Google is in serious “conflict of interest” with Apple, trying to gain support and win loyal customers for their operational system for mobile devices – the Android. With the early start for Apple and iOS it seemed this will not happen the easy way. The Apple App Store has tens of thousands of Apps already, so Google had to create something quite like it to have any chance of success.

With the launch of their variant of app store – Google Marketplace, many users began writing all types of applications, intended to be used on Android. They used a wide variety of programming aids , on different platforms, and though most functions and GUI elements are standard, some differ. Moreover some of the Apps behave different, giving a bad taste of “inconsistency” while using the device.

In order to streamline consistencies, Google had recently announced the release of new application for Android. It can be used to create applications for the Android on your PC, using relatively simple GUI (graphical user interface). Such applications are usually called SDK, or software development kits, as they are usually a bunch of tools, emulators, libraries, etc. This is not exactly the case with App Inventor, but we will get back to that later.

You can also import your own data to be used (as multimedia content – texts, music, video files, pictures) and also import databases and other standard file formats. With such options you can fairly easily create a fully customized App of your own, and achieve your own specialized needs.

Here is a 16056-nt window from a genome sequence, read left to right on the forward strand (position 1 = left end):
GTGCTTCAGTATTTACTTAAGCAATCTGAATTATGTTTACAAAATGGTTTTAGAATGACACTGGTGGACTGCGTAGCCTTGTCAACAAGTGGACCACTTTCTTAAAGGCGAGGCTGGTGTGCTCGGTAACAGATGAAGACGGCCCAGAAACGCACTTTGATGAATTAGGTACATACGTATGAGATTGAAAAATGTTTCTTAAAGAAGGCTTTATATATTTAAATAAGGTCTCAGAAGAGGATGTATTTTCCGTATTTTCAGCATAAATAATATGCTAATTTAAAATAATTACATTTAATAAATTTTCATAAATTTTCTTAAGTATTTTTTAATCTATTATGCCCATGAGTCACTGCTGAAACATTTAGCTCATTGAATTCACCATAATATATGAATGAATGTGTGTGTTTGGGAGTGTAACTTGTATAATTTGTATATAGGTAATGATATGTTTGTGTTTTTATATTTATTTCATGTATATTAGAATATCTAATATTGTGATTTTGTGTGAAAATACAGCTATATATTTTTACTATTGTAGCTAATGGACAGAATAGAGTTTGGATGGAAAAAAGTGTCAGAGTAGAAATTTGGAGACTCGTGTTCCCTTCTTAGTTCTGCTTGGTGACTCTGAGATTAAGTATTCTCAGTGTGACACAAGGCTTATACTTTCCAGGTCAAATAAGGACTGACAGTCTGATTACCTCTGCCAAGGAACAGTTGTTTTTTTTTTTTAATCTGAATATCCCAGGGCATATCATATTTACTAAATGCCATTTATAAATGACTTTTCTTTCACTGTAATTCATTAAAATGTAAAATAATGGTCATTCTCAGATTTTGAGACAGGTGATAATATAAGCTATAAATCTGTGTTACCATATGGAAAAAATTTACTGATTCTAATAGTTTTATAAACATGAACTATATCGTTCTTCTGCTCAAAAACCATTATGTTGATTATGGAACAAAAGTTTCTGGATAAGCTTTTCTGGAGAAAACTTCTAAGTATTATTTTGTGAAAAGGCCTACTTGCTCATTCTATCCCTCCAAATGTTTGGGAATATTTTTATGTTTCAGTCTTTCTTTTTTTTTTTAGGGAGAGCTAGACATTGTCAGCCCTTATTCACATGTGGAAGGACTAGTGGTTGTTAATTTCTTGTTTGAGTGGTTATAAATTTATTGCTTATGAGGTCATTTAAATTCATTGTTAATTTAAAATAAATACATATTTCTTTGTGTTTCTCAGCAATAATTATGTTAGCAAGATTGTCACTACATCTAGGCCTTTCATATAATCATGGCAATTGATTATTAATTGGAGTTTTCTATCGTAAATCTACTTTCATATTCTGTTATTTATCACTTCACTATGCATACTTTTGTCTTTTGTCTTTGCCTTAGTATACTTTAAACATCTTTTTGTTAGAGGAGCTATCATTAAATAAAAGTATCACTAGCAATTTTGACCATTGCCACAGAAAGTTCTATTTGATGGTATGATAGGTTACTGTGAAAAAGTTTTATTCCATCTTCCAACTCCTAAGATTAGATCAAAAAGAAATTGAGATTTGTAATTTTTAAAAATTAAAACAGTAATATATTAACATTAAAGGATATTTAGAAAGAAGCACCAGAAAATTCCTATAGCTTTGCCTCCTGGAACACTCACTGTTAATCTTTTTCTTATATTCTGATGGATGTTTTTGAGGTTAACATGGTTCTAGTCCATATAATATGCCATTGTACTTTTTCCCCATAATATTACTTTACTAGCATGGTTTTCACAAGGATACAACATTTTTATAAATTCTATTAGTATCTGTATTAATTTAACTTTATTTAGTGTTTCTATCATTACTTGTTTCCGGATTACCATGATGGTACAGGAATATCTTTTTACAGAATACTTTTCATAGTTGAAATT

Why is it not perfect?

App Inventor is great for fast, simple programming, to make just simple everyday apps, or to have little fun with your android device. For some tasks it may be appropriate for professional use – as for some proof of concept app creation. Or for quick test of the idea you just had.

But it certainly lacks the complexity of fully grown software development kits, used by the professionals. It lacks full C++ or Visual Basic, or other high level programming languages, which will allow you to build really complicated applications. It also lacks support on more advanced system programming, which could give it options to gain access to the hardware included in the device, meaning you can not have the full control overt the device functions given by the professional tools.

It is no means bad application – if you want to build simple calendar app for example, and is great step towards creating universal standardized SDK for Android, but if programming is your full time job – you should keep on searching for appropriate toolkit for you, as this is not it. On the other hand, you should install it and check the end result writing simple program, as most probably some of the ideas integrated in it will resurface in other Google instruments, which will be created from now on if the intend to keep the fast development speed of the new, but already very successful Android.